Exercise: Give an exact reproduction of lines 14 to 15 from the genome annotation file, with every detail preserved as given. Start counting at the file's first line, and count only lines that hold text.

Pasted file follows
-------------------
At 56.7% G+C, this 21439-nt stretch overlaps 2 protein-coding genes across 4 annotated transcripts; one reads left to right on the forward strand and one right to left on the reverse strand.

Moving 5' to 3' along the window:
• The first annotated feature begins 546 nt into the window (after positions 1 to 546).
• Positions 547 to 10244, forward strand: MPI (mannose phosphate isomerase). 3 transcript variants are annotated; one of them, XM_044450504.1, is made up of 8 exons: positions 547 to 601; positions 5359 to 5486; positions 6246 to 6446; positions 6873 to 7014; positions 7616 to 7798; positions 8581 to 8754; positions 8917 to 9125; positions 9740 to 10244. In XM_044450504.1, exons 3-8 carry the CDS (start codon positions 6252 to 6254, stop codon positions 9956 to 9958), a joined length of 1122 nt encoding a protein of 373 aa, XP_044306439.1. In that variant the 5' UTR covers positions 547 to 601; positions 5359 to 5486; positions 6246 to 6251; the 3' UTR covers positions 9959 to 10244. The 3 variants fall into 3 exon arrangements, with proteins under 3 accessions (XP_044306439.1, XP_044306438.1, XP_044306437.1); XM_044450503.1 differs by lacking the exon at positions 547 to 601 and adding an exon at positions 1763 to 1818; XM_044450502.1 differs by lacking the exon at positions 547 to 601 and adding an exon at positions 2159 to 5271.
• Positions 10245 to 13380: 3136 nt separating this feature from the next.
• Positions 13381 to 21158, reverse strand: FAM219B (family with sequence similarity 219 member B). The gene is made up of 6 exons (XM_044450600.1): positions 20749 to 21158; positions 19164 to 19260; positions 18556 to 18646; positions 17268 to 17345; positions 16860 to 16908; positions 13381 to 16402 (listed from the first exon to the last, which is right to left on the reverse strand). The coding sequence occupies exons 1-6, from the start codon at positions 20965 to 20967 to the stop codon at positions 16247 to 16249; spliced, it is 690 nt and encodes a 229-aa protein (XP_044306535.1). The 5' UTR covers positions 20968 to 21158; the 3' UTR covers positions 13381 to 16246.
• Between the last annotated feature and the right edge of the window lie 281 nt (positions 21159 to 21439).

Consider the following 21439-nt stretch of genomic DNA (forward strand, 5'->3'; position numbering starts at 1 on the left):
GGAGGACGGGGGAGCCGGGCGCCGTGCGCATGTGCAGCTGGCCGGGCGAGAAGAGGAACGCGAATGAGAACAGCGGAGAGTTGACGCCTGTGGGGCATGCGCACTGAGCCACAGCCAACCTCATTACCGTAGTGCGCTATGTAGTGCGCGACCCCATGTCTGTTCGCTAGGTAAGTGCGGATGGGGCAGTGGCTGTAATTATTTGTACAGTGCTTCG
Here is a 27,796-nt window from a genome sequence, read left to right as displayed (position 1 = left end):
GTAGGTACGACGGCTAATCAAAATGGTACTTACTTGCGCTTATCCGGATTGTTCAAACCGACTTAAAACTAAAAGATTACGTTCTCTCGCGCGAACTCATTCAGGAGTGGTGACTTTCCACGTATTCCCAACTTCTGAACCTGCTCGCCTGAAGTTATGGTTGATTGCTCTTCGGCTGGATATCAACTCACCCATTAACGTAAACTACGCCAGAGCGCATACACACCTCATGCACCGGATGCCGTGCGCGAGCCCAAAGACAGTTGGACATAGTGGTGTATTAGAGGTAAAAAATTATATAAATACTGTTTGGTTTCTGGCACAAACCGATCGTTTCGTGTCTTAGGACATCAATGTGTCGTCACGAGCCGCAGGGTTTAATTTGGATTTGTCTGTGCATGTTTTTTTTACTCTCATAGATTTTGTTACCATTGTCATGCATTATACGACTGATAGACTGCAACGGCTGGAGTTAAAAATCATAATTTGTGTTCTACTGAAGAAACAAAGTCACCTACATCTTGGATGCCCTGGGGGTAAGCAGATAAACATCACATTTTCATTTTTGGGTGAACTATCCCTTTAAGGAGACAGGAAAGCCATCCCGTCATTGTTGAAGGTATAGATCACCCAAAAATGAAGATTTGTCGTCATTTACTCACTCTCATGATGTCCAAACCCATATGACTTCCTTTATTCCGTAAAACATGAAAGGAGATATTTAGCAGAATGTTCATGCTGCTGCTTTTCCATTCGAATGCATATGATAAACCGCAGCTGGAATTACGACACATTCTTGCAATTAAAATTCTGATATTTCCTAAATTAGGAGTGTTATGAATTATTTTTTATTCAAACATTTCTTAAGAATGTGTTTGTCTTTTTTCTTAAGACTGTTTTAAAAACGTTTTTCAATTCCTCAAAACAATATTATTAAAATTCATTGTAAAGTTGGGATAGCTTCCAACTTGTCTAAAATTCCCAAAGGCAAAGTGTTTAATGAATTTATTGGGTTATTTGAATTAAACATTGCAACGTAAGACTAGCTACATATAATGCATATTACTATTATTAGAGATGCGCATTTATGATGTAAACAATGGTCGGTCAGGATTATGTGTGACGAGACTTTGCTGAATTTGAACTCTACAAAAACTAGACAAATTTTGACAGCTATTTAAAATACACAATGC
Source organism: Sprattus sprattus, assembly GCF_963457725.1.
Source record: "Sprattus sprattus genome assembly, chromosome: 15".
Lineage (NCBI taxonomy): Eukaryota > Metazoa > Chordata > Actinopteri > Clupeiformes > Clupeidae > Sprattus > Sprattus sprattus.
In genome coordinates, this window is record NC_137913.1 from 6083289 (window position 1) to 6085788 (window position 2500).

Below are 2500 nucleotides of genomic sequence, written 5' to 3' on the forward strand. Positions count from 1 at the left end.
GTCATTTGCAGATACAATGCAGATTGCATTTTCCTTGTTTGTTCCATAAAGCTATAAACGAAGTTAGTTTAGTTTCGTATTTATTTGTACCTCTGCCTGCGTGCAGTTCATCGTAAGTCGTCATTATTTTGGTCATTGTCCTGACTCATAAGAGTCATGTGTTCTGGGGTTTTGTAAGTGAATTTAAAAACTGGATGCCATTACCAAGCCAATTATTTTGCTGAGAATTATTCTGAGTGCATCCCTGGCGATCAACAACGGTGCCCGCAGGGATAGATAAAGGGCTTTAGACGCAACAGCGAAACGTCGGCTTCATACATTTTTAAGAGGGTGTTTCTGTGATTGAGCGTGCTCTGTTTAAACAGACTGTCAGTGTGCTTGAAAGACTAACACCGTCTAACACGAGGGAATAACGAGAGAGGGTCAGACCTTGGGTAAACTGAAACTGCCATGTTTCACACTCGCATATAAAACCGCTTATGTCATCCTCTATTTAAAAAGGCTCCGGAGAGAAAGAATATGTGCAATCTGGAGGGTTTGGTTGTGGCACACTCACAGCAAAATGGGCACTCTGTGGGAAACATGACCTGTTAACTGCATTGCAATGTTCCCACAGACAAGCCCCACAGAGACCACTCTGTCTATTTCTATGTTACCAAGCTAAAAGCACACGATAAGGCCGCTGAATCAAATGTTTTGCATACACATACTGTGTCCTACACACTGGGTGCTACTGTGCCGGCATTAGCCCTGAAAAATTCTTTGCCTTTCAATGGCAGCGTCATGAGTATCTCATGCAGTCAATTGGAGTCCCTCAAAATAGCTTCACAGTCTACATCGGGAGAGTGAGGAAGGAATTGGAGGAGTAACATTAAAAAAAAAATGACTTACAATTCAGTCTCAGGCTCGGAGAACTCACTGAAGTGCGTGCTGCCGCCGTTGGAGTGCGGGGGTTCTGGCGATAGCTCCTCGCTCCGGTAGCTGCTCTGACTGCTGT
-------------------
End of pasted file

Lineage (NCBI taxonomy): Eukaryota > Metazoa > Chordata > Actinopteri > Clupeiformes > Clupeidae > Sprattus > Sprattus sprattus.
In genome coordinates, this window is record NC_137913.1 from 6083289 (window position 1) to 6085788 (window position 2500).